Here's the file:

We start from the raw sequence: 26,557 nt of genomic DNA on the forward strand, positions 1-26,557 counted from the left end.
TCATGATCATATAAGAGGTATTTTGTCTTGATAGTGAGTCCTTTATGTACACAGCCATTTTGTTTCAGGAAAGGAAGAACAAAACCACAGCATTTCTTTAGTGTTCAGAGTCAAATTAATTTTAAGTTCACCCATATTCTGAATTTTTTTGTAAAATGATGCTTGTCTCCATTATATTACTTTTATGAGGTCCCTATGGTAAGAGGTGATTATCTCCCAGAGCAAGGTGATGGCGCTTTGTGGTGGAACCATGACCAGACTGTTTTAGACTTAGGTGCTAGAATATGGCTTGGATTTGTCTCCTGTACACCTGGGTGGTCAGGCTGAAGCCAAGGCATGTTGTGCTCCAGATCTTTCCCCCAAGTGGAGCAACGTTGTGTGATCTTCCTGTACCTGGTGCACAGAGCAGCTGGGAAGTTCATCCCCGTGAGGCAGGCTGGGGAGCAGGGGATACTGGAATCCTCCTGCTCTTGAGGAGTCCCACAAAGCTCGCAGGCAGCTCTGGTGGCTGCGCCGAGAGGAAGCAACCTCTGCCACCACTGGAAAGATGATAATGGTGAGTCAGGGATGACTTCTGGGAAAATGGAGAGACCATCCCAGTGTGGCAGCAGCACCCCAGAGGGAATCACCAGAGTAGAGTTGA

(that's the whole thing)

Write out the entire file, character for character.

We start from the raw sequence: 26,557 nt of genomic DNA on the forward strand, positions 1-26,557 counted from the left end.
TCATGATCATATAAGAGGTATTTTGTCTTGATAGTGAGTCCTTTATGTACACAGCCATTTTGTTTCAGGAAAGGAAGAACAAAACCACAGCATTTCTTTAGTGTTCAGAGTCAAATTAATTTTAAGTTCACCCATATTCTGAATTTTTTTGTAAAATGATGCTTGTCTCCATTATATTACTTTTATGAGGTCCCTATGGTAAGAGGTGATTATCTCCCAGAGCAAGGTGATGGCGCTTTGTGGTGGAACCATGACCAGACTGTTTTAGACTTAGGTGCTAGAATATGGCTTGGATTTGTCTCCTGTACACCTGGGTGGTCAGGCTGAAGCCAAGGCATGTTGTGCTCCAGATCTTTCCCCCAAGTGGAGCAACGTTGTGTGATCTTCCTGTACCTGGTGCACAGAGCAGCTGGGAAGTTCATCCCCGTGAGGCAGGCTGGGGAGCAGGGGATACTGGAATCCTCCTGCTCTTGAGGAGTCCCACAAAGCTCGCAGGCAGCTCTGGTGGCTGCGCCGAGAGGAAGCAACCTCTGCCACCACTGGAAAGATGATAATGGTGAGTCAGGGATGACTTCTGGGAAAATGGAGAGACCATCCCAGTGTGGCAGCAGCACCCCAGAGGGAATCACCAGAGTAGAGTTGA